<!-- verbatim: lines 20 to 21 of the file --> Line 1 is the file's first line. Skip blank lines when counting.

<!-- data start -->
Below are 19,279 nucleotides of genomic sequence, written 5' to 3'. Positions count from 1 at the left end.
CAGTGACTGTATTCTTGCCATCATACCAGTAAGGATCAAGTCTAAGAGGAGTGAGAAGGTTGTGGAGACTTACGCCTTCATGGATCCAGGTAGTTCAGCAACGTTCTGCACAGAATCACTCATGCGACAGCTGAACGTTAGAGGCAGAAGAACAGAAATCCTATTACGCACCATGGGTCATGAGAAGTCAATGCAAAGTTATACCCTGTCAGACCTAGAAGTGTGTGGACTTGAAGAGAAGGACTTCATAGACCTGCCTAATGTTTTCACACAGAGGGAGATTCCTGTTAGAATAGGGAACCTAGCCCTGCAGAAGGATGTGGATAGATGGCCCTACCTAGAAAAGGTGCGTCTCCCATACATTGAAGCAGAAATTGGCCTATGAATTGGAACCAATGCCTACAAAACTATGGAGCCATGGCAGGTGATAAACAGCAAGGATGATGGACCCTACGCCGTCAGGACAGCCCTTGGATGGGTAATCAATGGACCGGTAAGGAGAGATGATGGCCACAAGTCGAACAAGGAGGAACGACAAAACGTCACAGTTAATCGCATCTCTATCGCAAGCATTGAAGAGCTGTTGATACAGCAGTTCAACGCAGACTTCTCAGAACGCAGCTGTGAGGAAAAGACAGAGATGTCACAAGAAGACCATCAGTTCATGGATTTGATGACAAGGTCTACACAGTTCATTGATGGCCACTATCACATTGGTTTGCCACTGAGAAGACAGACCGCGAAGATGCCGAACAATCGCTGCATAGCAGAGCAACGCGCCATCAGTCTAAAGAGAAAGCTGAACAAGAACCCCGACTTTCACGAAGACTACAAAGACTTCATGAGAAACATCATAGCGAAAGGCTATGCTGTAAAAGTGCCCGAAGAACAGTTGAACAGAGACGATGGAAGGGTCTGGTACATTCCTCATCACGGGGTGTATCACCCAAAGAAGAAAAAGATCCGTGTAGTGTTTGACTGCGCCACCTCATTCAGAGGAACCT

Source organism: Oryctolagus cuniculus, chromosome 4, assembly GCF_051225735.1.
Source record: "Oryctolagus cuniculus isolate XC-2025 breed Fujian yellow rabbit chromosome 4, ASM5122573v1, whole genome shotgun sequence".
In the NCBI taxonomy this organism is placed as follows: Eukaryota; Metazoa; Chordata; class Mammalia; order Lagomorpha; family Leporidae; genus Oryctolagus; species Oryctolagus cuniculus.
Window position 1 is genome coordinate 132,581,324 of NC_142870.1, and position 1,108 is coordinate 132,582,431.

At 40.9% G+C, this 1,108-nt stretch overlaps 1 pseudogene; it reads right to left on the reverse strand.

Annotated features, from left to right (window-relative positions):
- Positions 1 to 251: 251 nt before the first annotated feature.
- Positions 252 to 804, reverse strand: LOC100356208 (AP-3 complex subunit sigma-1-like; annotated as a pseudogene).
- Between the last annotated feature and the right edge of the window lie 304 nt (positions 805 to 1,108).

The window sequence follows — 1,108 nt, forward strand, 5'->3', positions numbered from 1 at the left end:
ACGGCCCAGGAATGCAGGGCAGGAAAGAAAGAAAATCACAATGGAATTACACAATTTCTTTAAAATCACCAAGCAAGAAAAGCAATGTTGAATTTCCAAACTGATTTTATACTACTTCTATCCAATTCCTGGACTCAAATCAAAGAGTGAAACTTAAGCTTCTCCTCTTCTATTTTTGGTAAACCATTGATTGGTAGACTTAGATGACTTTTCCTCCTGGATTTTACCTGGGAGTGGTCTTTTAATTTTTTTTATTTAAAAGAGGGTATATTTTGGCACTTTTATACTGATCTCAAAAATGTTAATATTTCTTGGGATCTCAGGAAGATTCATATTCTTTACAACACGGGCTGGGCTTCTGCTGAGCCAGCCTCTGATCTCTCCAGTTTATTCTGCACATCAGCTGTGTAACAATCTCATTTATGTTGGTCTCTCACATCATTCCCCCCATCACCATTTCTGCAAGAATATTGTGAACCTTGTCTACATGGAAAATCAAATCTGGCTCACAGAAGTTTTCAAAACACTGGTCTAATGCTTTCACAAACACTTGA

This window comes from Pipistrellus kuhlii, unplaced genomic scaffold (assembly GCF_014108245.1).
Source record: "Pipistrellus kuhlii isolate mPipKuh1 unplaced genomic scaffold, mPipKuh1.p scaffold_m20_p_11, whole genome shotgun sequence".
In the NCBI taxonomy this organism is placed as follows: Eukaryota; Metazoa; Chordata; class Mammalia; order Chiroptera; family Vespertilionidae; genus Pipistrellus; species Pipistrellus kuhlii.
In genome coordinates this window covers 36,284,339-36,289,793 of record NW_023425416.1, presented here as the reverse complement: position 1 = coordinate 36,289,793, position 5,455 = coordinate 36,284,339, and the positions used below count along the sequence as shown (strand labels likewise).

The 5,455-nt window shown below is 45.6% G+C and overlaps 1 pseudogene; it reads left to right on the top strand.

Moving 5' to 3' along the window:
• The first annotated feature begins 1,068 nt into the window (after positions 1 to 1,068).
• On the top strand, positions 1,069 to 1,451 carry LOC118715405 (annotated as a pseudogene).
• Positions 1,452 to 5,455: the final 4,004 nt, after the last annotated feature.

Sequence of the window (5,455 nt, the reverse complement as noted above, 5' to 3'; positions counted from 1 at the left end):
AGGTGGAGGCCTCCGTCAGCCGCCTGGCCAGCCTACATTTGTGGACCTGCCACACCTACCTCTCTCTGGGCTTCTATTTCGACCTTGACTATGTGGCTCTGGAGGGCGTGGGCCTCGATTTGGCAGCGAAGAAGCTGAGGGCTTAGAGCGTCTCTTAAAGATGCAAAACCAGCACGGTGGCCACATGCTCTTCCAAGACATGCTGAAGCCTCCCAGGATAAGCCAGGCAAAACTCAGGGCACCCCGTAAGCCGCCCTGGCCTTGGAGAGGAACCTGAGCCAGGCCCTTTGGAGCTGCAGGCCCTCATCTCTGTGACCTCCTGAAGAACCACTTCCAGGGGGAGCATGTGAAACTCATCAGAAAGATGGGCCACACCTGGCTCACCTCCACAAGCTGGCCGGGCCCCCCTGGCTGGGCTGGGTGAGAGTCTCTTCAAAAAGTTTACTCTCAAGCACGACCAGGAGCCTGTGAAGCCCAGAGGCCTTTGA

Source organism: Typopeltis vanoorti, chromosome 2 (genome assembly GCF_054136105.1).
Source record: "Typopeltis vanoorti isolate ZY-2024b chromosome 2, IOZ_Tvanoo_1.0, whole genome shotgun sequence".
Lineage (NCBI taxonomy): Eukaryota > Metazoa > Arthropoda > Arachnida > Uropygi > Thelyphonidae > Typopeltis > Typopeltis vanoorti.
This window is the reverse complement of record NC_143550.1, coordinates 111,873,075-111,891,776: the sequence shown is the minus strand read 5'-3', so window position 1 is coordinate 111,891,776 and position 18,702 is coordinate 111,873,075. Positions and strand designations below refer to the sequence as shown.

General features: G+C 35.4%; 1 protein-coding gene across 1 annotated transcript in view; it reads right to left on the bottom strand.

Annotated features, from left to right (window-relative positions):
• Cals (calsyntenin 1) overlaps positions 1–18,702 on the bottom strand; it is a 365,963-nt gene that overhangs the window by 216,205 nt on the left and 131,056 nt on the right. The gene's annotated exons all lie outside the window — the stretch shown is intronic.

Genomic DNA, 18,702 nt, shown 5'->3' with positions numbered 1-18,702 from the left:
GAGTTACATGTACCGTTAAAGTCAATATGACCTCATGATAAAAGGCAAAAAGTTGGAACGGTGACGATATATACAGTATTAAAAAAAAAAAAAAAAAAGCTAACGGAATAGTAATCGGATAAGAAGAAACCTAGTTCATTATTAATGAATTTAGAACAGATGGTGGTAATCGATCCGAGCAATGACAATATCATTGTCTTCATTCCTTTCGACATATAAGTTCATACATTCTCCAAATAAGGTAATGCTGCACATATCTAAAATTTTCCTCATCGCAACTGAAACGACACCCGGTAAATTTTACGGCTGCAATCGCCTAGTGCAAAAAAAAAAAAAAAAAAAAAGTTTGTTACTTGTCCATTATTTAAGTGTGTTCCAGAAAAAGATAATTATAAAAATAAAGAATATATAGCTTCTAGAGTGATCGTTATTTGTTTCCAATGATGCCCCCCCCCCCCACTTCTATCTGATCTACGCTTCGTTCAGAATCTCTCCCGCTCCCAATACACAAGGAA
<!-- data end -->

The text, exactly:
• The first annotated feature begins 1,068 nt into the window (after positions 1 to 1,068).
• On the top strand, positions 1,069 to 1,451 carry LOC118715405 (annotated as a pseudogene).